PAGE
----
keen as mustard
as keen as mustard
- Very excited and enthusiastic.
- Awaiting eagerly.
- Little kids are always as keen as mustard to learn new things around them.
- She is as keen as mustard to get her hands on the new toys that her mother promised her.
- The class was as keen as mustard to begin the 4 day trip.
- She went to Europe for a vacation and came home as keen as mustard to go back.
- I am as keen as mustard to live rest of my life in Surrey, Canada.
- Why you are as keen as mustard to open my parcel? It’s something secret I am not going to show you.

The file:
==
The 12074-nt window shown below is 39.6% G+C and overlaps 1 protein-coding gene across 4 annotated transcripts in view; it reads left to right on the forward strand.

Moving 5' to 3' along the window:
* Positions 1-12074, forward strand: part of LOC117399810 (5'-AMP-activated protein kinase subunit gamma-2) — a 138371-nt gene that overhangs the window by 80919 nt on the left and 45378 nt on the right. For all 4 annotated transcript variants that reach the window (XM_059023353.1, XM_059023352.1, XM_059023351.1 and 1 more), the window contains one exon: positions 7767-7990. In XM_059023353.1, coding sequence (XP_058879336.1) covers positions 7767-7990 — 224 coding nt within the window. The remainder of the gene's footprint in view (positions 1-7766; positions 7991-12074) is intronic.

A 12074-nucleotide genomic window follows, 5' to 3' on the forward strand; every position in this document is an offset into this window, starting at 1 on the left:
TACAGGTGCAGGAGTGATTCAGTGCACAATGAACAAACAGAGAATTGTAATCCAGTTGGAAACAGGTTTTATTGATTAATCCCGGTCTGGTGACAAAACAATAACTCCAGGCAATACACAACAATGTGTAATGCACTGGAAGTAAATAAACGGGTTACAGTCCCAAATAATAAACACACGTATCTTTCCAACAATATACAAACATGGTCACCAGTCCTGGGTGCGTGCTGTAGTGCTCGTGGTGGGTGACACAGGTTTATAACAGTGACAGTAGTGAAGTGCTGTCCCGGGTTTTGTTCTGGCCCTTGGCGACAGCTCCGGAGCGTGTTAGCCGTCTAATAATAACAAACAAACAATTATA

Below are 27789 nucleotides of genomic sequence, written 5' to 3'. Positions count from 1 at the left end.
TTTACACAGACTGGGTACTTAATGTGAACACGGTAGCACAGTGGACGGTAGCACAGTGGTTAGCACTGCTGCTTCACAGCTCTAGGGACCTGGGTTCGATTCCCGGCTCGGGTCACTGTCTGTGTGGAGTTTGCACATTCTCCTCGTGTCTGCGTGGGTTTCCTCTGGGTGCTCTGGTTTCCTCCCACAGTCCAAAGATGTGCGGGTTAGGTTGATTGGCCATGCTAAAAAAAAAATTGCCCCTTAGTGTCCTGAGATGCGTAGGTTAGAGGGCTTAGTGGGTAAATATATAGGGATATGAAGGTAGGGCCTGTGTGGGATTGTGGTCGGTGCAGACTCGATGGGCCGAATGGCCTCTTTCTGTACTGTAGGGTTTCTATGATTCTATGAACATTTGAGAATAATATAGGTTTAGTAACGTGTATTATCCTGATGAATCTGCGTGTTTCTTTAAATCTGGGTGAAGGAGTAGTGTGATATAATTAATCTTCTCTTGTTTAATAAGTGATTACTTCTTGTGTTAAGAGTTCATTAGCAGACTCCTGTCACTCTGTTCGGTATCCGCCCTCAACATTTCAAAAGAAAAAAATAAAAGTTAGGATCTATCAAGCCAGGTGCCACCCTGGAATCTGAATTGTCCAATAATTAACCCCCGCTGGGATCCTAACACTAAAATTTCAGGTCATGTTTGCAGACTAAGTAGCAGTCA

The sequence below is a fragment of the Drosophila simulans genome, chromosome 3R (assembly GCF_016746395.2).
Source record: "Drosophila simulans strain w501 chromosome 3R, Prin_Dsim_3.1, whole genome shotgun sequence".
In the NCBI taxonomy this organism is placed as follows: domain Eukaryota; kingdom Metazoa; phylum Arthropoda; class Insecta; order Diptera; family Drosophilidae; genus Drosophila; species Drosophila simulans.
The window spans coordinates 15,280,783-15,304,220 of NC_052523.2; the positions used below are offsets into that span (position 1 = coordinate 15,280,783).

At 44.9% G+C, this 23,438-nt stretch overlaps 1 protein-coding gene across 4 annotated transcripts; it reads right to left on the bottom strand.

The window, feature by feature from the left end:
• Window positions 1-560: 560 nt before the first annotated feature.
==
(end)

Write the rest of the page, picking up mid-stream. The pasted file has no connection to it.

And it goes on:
Roast beef, which is a popular English meal which in the olden times would gather long queues in order to get the Sunday lunch. Richard Leveridge described this enthusiasm in his song ‘Roast beef of Old Engand’ in the year 1735. Mustard being an accompaniment was soon associated with this enthusiasm.
Mustard has a reputation to cure fevers and colds too and was a popular home remedy in the 19th century. The phrase in use today was first used by William Walker in 1672 and again by F. Smith’s in his work ‘Clod-pate’s Ghost’ in the year 1679 which clarified the meaning of the phrase.
A speculation of the popularity of the phrase also goes to Keen and Sons who used to manufacture mustard since 1742 but they did not use the phrase for their operations.
Idiom of the Day
frighten or scare to death
frighten or scare to death Meaning: make somebody feel very frightened. Example: A shadow appeared in the doorway and scared me to death.